The Basic Intelligence Reporting Tool (BIRT) is open source software used for reporting. The KNIME Report Designer extension integrates BIRT into KNIME Analytics Platform and allows you to create reports based on the results of your workflows.
This guide describes the KNIME Report Designer extension, and shows how to create simple as well as more advanced reports.
The KNIME Report Designer extensions provides a report template for each workflow and nodes to identify those data tables, that should be available within the report. The creation of reports consists of two clearly separated tasks:
Prepare the data you want to use in the report. This step is carried out in a KNIME workflow.
Design, style and edit the presentation of this data with the report template editor.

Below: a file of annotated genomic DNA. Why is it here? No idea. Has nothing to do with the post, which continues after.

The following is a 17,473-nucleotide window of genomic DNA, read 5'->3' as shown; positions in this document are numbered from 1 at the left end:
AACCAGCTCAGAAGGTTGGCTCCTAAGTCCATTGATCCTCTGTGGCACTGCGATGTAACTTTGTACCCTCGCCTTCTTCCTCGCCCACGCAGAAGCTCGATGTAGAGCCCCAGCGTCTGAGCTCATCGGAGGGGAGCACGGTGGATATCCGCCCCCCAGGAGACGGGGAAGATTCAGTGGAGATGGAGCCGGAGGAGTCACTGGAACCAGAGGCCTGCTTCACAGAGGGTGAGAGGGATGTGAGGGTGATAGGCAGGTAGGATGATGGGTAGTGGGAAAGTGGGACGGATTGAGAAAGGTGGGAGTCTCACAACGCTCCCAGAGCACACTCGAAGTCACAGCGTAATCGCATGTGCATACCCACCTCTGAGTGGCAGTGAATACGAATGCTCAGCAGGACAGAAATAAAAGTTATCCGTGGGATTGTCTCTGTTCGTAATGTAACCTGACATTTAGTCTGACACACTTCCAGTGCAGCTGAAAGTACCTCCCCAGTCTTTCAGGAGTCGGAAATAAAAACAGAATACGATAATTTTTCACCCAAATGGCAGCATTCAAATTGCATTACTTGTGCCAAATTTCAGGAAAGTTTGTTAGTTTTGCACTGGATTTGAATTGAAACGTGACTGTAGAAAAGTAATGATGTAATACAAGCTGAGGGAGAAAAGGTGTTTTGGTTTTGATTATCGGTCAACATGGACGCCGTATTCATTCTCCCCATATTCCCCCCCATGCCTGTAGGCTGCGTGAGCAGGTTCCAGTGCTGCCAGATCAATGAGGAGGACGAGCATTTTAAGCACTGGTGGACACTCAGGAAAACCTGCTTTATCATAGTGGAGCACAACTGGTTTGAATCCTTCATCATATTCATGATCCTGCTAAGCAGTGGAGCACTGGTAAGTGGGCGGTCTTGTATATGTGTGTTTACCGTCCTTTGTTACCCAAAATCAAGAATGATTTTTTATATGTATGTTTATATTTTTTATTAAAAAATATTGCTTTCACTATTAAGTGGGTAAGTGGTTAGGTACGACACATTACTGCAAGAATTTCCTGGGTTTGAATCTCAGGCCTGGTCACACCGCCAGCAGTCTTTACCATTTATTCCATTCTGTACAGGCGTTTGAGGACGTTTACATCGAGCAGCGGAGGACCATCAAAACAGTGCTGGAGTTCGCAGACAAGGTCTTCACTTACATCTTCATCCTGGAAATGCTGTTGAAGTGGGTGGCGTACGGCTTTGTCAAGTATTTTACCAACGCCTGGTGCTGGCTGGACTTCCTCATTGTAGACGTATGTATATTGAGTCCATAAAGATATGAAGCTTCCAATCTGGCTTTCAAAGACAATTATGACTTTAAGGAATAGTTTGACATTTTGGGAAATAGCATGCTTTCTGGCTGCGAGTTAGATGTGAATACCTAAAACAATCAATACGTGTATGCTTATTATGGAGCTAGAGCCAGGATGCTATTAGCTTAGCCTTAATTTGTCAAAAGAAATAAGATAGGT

Thus, the KNIME workflow editor shows all the preprocessing that is performed on the data in a comprehensive way, while the report template editor reveals how the data will be presented in the report.
The BIRT environment
The concept behind BIRT is fairly simple - in order to create a report, you need to define several elements. These are primarily arranged in two areas:
The Master Page, which contains information for headers, footers, and titles common to every page in the report.
The Layout, which details how tables, charts, images, text, and other items are arranged.
When you open BIRT for the first time, you should see an environment similar to the figure below. Note that only a single report is associated with a given workflow.
Above, you’ll notice a few different panels: